This is Naked Capitalism fundraising week. 452 donors have already invested in our efforts to combat corruption and predatory conduct, particularly in the financial realm. Please join us and participate via our donation page, which shows how to give via check, credit card, debit card, or PayPal. Read about why we’re doing this fundraiser, what we’ve accomplished in the last year and our current goal, more meetups and travel.
Yves here. I have a small quibble with Gaius’ piece. He claims “No large company can survive with no growth — it will die or be absorbed into another large company.” That simply isn’t accurate. First, a private company can be managed for any objective that suits its owners: serving a vanity market and only occasionally being profitable (as in being a bragging rights project for the owners), keeping ne’er do well relatives employed, or being a nice stable business in a mature market that throws off steady cash flow. Public companies are subject to demands from shareholders for growth in revenues or dividends. Even then, some public companies have enough ownership by insiders so as to be able to be run as fiefdoms (think of Larry Ellison’s relationship to Oracle).
Most entrepreneurs who do not harbor squillionaire fantasies seek to create businesses in defensible markets (say niches that have barriers to entry or scale factors) and repeat customers. Those are the best candidates to generate good cash flow. A businessman understands that cash flow, and not growth, is what defines a truly successful venture.
Another way to look at it is that the fetish with growth at the business level (as opposed to the economy level, where a pie that keeps getting bigger on a per head basis makes it a lot easier to manage social issues) is to a significant degree a creation of the 1980s and 1990s. In the 1980s, raiders funded by Mike Milken made fortunes by buying overdiversified conglomerates that were trading at a discount in the stock market. These vultures were able to spin what was almost without exception mere financial engineering as entrepreneurs showing up corporate bureaucrats. The fact that these takeover artists became so fabulously rich also led to fawning press coverage as well as advocacy masquerading as academic research arguing that corporate executives needed to be paid like entrepreneurs, as in get more stock incentives. The leading light of that movement, Michael Jensen, has repudiated that work, but as we know, it lives on and continues to have destructive effects.
Mind you, I am not saying that there would not be companies that would be run with growth as a major goal, but the preoccupation with growth is a result of a change in ideology.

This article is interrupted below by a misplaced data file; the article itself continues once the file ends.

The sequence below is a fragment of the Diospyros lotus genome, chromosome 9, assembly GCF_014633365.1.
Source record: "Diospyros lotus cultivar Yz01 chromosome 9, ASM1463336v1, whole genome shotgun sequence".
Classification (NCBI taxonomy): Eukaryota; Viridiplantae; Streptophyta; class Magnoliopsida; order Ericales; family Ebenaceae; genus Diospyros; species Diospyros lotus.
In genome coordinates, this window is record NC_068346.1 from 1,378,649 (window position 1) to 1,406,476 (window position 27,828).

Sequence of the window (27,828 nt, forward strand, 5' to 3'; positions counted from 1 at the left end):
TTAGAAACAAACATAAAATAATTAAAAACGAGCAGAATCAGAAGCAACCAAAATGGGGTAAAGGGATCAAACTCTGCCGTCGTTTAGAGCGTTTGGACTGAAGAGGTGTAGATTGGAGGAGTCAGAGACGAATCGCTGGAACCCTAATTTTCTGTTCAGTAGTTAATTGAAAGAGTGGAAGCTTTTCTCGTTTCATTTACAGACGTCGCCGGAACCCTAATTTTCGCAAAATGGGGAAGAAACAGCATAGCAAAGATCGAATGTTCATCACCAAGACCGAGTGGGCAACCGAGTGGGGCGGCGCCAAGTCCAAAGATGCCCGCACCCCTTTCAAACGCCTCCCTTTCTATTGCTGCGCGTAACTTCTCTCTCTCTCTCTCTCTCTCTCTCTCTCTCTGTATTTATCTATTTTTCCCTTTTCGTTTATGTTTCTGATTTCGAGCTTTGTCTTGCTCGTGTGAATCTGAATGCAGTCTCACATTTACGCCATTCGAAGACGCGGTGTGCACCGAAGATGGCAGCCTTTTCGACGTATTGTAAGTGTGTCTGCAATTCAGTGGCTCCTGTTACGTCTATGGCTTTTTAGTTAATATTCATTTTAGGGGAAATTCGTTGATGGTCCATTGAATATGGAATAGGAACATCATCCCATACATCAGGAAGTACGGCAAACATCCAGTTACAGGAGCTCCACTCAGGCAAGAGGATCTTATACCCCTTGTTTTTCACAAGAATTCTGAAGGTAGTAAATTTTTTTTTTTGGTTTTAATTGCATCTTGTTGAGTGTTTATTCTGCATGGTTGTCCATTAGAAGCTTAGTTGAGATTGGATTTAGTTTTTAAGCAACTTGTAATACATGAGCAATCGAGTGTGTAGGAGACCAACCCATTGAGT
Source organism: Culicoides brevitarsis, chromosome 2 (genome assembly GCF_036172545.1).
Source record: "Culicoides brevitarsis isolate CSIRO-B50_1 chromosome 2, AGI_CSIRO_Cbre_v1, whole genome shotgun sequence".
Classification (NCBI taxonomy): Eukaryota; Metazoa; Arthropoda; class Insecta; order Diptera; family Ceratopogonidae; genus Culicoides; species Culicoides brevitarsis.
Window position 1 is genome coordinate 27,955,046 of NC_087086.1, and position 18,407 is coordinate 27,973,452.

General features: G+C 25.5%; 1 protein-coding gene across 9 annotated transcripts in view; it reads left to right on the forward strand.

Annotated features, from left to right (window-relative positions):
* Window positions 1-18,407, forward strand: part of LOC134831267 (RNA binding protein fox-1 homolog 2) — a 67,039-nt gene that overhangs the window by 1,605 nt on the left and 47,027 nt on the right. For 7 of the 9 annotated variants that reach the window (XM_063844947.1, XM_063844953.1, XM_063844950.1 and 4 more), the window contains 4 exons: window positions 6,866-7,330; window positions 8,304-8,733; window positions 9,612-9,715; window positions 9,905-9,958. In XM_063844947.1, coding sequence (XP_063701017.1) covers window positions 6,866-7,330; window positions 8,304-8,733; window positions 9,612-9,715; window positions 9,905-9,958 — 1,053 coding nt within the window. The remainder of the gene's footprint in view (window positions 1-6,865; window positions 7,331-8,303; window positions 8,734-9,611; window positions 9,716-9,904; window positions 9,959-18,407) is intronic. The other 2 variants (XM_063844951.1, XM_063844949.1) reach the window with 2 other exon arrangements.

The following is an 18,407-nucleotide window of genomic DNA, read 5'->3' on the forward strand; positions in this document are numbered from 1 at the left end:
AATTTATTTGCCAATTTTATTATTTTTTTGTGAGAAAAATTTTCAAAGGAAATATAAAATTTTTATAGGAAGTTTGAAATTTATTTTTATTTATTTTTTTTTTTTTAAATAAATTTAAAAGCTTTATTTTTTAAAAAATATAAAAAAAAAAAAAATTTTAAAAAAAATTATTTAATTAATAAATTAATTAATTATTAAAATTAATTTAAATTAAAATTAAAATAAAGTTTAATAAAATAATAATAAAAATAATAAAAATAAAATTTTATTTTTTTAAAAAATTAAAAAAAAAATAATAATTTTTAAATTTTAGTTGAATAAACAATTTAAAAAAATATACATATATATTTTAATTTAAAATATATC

By Gaius Publius, a professional writer living on the West Coast of the United States and frequent contributor to DownWithTyranny, digby, Truthout, and Naked Capitalism. Follow him on Twitter @Gaius_Publius, Tumblr and Facebook. GP article archive here. Originally published at DownWithTyranny
The video above comes in two parts — the first four minutes or so deals with the title problem, and the last two minutes offers a solution. Note those two sections and the points they make as you watch. I’ll address each point separately below.
Capitalism, Infinite Growth and Climate Change
We seem to have turned the corner on American belief that climate change will result in a bad end for us unless we stop it or alter its trajectory. Most Americans, however secretly, have come at last to that conclusion, even if (or perhaps because) they think the “us” in the previous sentence is “other people,” the un- or soon-to-be-born.
Even Republican office holders are starting to affirm the obvious trajectory of climate change, not to mention ordinary Republican voters of all stripes and kinds. Yes, there are still deniers and agnostics in the mix, but I don’t think they represent the majority of the nation any more. That tide has turned, if only just.
We have also likely turned the tide on the notion that infinite economic growth, defined as “more cans and bottles for you, more and greater wealth for the rich,” can be sustained, though most don’t realize it yet. Watch the first four minutes of the video above and ask yourself — Who doubts the main point made? Is there anyone you know (or know of) who thinks we can have “infinite growth on a finite planet” and survive? Likely no one.
It’s the connection pf infinite growth to capitalism that hangs people up. Most don’t see yet that infinite growth — more cans of coke, more terrible fast food restaurants, more smart phones you can’t repair — is required for our present economic system to continue to function. They don’t see the present economy, defined as the production of “things,” as requiring infinite growth. Does a corner grocery store need infinite growth to survive? they ask. Obviously not. And isn’t a corner grocery store “capitalism”?
But today’s capitalism isn’t the world of the corner grocery store, where the owner who lives upstairs can do well by earning enough to meet his or her expenses, year after sustainable year. That world has become this one, a world of giant companies eating giant companies in order to grow, absorbing others to ensure they’re not the next prey, because quarterly earnings can never be said to be flat when market analysts come calling.
No large company can survive with no growth — it will die or be absorbed into another large company. And at some point, all of this growth will end. Grow or die is one of the marks of late stage capitalism, with “die” the inevitable end of all of them.
Just as late stage capitalism is unsustainable, by the way, so too is infinitely increasing income inequality, a situation into which we’re heading, both nationally and internationally. The image of a world collapsing under the burden of extreme wealth inequality brings to mind one of the most memorable lines from the video above:
“Imagine what it means for your personal security as a heavily armed civilian population gets angrier and angrier about why this was allowed to happen.”
Sound familiar? Sound like it may be nascent now?
Why Don’t We Choose Differently?
All of the above situations suggest a grand “problem statement” — one that American citizens, indeed world citizens, are coming to grips with as we speak. Is this train’s journey sustainable into the future? If not, how do we get off?
Just as the first four minutes of the video engender fear, the final two minutes water the tree of hope, suggesting that humankind can fix these problems if only it wishes to. I too believe that we can fix these problems — hold at bay a collapse due to the twin tsunamis of wealth inequality and climate-cause chaos — at least within limits, if we choose to. In fact I’ve offered an “Easter Island solution” to the problem of addressing climate change, offered it many times: